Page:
Federal and industry officials questioned Wednesday whether changes are needed to rein in the growth of multiple award contracts, especially those run by individual agencies.

In the years since a series of acquisition reforms were enacted starting in the mid-1990s, multiple award contracts have proliferated. Under such arrangements, vendors are chosen to provide a set of goods or services and then compete among themselves for individual orders from federal agencies.

According to a Bloomberg Government analysis, the amount of contract dollars obligated under multiple award contracts has doubled since fiscal 2006 to more than $83 billion in 2011. In 2006, 427 such contracts existed across government. As of last year, the number had risen to 1,182. The biggest growth area is in agency-specific contracts.

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OFPP nominee speaks about his qualifications, acquisition workforce, contractor compensation, and multiple award contracts

Joe Jordan defended his qualifications last Wednesday to be the next administrator of the Office of Federal Procurement Policy. But the concerns may be less about Jordan and more about the shoes he has to fill.

Jordan, who currently is a senior adviser to Jeff Zients, the acting director of the Office of Management and Budget, would replace Dan Gordon, who spent more than 20 years in federal procurement. Jordan also has less experience than the previous five OFPP administrators.

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GSA renames $48B IT contract

The General Services Administration’s professional services contract Integrations is now named OASIS, officials said March 28.

OASIS stands for One Acquisition Solution for Integrated Services.

The contract is still in the pre-request for proposals stage and is expected to have a ceiling of $48 billion.

“Selecting a name for a solution is no small task; a name must not only be recognizable, but it must also convey the solution’s purpose and value,” Jim Ghiloni, the recently named program executive officer of OASIS, wrote March 28 in a post on GSA Interact.

OASIS is an integrated professional services contract with a support IT component. The principle services include management and consulting, professional engineering, and logistics and financial services. Officials have said it will be a hybrid contract with commercial and non-commercial items available through it. It will also allow for all types of contracts at the task order level.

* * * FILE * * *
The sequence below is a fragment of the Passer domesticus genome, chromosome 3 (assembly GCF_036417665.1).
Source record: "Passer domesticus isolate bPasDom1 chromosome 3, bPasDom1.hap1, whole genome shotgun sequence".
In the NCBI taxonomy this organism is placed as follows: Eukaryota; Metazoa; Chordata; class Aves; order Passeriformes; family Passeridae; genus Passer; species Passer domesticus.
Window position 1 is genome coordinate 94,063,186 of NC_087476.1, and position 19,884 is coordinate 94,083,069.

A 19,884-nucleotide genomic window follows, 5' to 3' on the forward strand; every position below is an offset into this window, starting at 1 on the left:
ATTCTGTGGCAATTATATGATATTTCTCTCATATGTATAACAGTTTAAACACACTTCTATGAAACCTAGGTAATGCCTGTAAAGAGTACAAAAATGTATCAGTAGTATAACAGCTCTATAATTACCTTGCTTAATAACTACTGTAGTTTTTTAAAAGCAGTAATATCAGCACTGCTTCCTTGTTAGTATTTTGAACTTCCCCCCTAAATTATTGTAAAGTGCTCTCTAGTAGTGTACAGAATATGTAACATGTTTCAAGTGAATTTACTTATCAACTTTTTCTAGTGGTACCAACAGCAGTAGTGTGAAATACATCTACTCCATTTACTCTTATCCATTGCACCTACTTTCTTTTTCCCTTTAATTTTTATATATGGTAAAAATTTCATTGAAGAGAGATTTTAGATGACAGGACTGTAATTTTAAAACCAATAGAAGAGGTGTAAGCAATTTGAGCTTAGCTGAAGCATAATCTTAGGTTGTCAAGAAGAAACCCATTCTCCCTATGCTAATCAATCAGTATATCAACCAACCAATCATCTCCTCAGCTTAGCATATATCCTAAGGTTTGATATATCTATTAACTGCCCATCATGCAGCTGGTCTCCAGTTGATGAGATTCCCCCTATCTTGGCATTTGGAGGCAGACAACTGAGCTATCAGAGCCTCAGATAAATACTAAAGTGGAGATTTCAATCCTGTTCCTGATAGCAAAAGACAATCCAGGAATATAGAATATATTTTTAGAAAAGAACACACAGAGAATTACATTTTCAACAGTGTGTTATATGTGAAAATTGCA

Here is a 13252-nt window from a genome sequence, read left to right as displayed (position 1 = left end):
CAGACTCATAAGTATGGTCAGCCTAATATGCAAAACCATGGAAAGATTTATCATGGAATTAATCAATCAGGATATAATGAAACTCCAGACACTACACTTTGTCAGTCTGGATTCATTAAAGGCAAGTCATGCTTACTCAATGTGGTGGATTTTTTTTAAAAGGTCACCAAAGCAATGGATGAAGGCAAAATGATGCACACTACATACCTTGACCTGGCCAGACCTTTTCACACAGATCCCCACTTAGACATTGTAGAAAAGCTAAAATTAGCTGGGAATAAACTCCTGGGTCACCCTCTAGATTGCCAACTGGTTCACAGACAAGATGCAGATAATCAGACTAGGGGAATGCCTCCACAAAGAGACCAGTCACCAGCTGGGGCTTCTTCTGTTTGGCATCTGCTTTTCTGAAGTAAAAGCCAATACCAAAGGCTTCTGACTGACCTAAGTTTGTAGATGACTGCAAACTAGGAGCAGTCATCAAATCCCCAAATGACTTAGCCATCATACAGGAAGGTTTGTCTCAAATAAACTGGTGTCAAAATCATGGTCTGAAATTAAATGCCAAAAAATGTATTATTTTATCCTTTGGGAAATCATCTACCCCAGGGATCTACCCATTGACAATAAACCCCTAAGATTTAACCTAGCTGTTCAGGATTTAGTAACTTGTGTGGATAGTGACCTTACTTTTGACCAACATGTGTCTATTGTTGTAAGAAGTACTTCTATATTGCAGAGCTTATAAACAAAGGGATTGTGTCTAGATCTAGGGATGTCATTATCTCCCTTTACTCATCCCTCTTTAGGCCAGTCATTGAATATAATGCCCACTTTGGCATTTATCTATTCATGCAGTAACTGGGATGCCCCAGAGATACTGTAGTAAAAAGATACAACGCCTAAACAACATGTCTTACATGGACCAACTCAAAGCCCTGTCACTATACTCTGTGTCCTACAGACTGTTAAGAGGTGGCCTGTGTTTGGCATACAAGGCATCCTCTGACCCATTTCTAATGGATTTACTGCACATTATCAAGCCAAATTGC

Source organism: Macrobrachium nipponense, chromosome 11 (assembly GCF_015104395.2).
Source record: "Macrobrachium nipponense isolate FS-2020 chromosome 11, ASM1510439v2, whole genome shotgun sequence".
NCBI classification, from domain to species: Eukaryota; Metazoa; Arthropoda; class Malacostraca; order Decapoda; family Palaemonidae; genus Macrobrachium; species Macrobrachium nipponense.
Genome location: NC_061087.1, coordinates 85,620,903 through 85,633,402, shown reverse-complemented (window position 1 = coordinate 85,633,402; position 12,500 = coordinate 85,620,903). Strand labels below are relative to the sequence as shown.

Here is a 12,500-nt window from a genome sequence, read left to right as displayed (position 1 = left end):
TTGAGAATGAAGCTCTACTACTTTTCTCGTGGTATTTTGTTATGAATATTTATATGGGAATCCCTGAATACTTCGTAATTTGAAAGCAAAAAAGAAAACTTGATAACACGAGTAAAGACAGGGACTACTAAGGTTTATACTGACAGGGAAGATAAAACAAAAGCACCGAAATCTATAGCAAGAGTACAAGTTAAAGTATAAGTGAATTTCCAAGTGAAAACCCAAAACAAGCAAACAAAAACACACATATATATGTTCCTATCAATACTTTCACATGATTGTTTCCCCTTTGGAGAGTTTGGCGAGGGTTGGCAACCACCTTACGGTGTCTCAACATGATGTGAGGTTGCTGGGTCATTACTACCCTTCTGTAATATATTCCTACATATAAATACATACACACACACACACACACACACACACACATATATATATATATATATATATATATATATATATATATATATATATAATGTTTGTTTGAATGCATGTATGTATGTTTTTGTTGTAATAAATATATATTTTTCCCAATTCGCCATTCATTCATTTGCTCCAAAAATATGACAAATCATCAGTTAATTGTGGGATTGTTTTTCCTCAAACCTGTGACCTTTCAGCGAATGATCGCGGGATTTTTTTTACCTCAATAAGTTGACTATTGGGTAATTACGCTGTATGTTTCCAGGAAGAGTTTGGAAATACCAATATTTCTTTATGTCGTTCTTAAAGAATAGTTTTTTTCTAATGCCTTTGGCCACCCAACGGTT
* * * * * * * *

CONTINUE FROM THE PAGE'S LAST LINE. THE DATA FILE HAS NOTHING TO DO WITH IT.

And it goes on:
OASIS will be a multiple-award, multi-agency task and delivery order contract. GSA officials say it will be more like a multiple-award contract or a governmentwide acquisition contract than a Multiple Award Schedule.

With the name-change, officials are focusing on the next stage. They are coming together from FAS’ Office of General Supplies and Services, Office of Information Technology Services, Office of Assisted Acquisition Services, and others to work on arranging the contract to suit agencies’ needs.

FAS also needs to finalize and post the contract in the Office of Management and Budget’s MAX Federal website. By posting it there, the government can see if another contract is already selling these same services. The Office of Federal Procurement Policy has tried to avoid duplicative contracts.

They plan on establishing a customer working group and continue to use GSA’s Interact website to gather input and share updates.

“We believe the name OASIS, generated with input from industry members, is representative of the true value this vehicle will bring to the federal government,” said Steve Kempf, commissioner of the Federal Acquisition Service at GSA.

About the Author: Matthew Weigelt is a senior writer covering acquisition and procurement for Federal Computer Week.  This article was published on Mar. 28, 2012 at